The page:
"Some of it is going to be serendipity," said Carl Anderson, chairman of the biology department at Brookhaven. "By having a machine like this you will find that there were questions no one had thought of asking."
Paul Coteus, the program manager for Blue Gene, said the biologists in IBM's research group were already lining up to use the sliver of the machine that his group had assembled in the last two months after receiving the first of what would eventually be 65,500 specially designed chips. An important test of 512 of the assembled chips at the company's Thomas J. Watson Laboratory in Yorktown, N.Y., this fall will determine whether the design works as envisioned.
"If we do it right, two or three years from now a different world will come into place," said William R. Pulleyblank, director of Exploratory Server Systems for IBM Research. "Right now, we're just happy the chips respond when you ask for their ID."
In the meantime, IBM says its efforts to capitalize on its life-science research division are paying off in other ways. At least one company, MDS Proteomics, made a joint venture with IBM research part of the package when it bought a supercomputer from the life-sciences division.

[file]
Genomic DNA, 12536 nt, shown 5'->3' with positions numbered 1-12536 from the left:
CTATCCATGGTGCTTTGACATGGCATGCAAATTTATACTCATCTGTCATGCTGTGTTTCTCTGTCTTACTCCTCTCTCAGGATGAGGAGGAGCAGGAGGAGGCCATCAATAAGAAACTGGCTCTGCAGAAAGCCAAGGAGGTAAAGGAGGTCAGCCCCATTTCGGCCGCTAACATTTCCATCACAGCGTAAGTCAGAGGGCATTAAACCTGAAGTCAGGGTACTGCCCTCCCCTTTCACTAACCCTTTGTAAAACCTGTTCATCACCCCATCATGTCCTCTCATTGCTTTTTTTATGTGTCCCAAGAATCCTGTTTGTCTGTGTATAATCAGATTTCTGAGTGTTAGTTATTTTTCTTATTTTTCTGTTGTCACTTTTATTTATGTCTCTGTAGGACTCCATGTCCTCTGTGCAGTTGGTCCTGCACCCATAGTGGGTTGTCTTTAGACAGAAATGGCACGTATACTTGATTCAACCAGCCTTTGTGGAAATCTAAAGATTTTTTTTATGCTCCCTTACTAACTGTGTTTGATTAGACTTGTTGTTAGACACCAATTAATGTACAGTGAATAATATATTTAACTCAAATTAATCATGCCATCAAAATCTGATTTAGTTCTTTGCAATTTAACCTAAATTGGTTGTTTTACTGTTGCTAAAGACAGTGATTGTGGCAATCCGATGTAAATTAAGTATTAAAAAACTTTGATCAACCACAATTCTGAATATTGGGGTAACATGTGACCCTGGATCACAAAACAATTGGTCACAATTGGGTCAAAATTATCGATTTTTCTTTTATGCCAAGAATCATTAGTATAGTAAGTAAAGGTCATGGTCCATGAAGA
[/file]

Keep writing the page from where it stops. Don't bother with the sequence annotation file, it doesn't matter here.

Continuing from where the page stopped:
Mayo Clinic tests
During the next two months, Mayo Clinic plans to test the product of its own collaboration with IBM: a secure electronic warehouse of the medical records of every patient who has consented to be included.
Dr. Piet C. de Groen, a gastroenterologist at Mayo, had long envisioned the project as a way to accelerate the move to personalized medicine.
Then Stolovitzky, who was working with another Mayo researcher on the use of gene expression data in chronic lymphocytic leukemia, suggested that an executive in the life-sciences unit make a visit.
After that meeting, the project took on momentum, assisted by the close proximity of IBM's server division in Rochester. IBM's chairman, Samuel J. Palmisano, met with the board of governors at the world-famous clinic on a visit to its Rochester location this spring.
Mayo hopes the database, designed to include detailed genetic information, will help physicians understand how individuals are likely to respond to disease by making it easy to compare them with others of similar genetic profiles. The nonprofit Mayo is hoping the database will blend the practice and research of medicine to the benefit of both.
IBM hopes the same. It has filed for 18 patents based on the project and is already marketing its newfound expertise to businesses and governments around the world.